• 16 August 2016

As the capital of the world’s most popular tourist destination in the world, Paris is a perennial favourite with travellers everywhere.  As well as being regarded as the ultimate destination for a romantic city break, Paris is filled with museums, galleries and famous sights that speak to the extraordinary history and culture of this incredible city.  But what exactly are the must-sees that keep people coming back to this incredible city?

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The beautiful cityscape of Paris with the Eiffel Tower in the far distance.

The Eiffel Tower
OK, this one’s obvious, and you’ll definitely see it at some point during your trip. It’s just as big as you think it’ll be, and it oozes that classic Parisian charm. The locals will pretend to be all nonchalant about it, but the truth is they love it, and although its presence was protested by quite a number of people after the World’s Fair of 1889 for which it was erected, today it’s as much a part of Paris as the Champs Elysees… which is our next vital attraction!

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The majestic Eiffel Tower.

The Champs Elysees
This well-known road is to Paris what Regent Street is to London – and you’ll find many of the same boutiques and high-end stores here too. But of course there are some quintessentially Parisian touches too. If you’ve got a sweet tooth, be sure to stop in at Laduree, a true Parisian institution, and the place to go if you want the city’s best macaroons.

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The well-known Champ Elysees is to Paris what Regent Street is to London.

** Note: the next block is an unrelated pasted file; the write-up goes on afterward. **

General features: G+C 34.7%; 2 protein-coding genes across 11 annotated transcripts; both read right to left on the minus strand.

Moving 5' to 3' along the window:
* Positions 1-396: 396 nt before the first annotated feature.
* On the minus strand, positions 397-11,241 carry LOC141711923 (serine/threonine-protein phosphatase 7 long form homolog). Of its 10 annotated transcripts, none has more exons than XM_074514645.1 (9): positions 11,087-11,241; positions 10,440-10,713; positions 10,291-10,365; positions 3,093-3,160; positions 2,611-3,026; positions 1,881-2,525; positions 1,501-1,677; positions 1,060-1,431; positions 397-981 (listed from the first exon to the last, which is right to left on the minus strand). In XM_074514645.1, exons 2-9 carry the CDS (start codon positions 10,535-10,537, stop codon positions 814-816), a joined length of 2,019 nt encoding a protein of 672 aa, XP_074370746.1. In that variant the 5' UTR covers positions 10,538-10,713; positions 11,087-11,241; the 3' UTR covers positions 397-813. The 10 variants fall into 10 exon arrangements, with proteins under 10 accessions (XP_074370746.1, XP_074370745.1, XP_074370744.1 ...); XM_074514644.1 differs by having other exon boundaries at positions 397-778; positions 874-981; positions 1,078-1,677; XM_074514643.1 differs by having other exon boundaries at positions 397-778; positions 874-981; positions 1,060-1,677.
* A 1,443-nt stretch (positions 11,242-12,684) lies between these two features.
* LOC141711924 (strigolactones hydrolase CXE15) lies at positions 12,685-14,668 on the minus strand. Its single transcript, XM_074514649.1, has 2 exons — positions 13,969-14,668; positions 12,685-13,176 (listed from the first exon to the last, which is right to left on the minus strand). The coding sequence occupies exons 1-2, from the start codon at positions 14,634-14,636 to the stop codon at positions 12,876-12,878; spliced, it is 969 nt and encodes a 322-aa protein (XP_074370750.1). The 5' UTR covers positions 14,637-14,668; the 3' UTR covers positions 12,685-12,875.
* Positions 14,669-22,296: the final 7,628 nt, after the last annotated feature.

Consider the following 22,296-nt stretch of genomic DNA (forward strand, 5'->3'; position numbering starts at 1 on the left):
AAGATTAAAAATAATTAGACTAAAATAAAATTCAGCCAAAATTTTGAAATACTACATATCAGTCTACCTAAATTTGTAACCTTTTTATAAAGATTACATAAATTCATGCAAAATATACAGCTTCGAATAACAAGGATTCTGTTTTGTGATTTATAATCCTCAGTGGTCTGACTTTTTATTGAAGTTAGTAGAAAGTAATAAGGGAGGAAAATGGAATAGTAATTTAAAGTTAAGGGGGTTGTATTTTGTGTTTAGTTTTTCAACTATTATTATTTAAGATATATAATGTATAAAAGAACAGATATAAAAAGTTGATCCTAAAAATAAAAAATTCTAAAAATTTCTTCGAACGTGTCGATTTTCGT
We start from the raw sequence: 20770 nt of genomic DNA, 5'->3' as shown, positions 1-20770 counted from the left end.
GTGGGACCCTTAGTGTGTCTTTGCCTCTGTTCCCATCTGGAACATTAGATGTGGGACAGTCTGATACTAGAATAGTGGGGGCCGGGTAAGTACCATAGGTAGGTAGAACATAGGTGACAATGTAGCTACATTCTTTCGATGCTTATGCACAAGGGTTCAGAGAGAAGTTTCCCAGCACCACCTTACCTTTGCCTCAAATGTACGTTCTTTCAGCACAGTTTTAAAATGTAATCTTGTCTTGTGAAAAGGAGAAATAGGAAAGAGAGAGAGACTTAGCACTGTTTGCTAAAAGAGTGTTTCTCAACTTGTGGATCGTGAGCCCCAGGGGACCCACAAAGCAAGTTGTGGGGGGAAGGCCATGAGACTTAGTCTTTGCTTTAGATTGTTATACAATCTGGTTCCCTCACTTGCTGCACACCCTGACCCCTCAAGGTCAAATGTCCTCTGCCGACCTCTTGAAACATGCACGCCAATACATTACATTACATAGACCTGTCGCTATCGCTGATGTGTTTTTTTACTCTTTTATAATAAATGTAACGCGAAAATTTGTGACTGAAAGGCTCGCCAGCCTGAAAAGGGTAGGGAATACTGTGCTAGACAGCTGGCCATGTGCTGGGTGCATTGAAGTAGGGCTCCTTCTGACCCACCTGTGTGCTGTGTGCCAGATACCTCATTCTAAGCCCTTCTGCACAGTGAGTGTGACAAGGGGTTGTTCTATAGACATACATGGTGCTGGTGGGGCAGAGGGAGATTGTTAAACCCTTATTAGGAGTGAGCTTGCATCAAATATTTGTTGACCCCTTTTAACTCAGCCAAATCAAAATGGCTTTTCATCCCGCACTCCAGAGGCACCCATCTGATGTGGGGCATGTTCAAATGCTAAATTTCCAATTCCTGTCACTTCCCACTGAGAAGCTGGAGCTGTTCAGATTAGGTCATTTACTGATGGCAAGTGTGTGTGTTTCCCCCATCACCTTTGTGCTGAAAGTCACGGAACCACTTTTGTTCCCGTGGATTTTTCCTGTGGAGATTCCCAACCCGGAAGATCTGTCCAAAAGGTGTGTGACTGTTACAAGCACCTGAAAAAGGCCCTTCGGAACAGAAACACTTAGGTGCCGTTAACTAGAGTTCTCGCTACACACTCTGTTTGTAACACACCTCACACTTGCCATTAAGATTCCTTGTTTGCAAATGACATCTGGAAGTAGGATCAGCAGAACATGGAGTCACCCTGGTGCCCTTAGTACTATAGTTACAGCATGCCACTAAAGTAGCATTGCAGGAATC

The Arc de Triomphe
This famous landmark honours all those who fought and died in the French Revolutionary and Napoleonic wars. Beneath its vault lies the Tomb of the Unknown Soldier from World War I, making it a symbol of commemoration for French soldiers from all ages. It became a rallying point for French troops on parade after successful military campaigns – though parades no longer pass through the arch itself out of respect for the Unknown Soldier’s tomb. It’s a true symbol of Paris, so make sure you see it!

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Arc De Triomphe.

The Louvre
This is one of the world’s most famous museums, holding some of the most famous artworks you’re ever likely to see. Here you’ll find works like the Venus de Milo, dating back to 100BC, the ‘Frieze of Archers’ (from Iran, dating back to 510BC), ‘The Marly Horses’, ‘Liberty Leading the People’, the famous portrait of Louis XIV, and of course, the Mona Lisa. You could easily spend an entire day here, so restrict yourself to a few hours so you have energy for Paris’ other attractions!

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The Louvre

The Palace of Versailles
As the centre of political power in France from 1682 until the French Revolution in 1789, the Chateau de Versailles remains as a symbol of the system of absolute monarchy that existed in France up that point. It’s one of the most beautiful achievements of 18th Century French Art, and well worth a visit. Key attractions include The Hall of Mirrors, where the king put on his most stunning display of royal power in order to impress visitors. Tracing milestones of French history up until the early 20th Century, the palace is another of Paris’ finest attractions.

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The Palace of Versailles.

Notre-Dame de Paris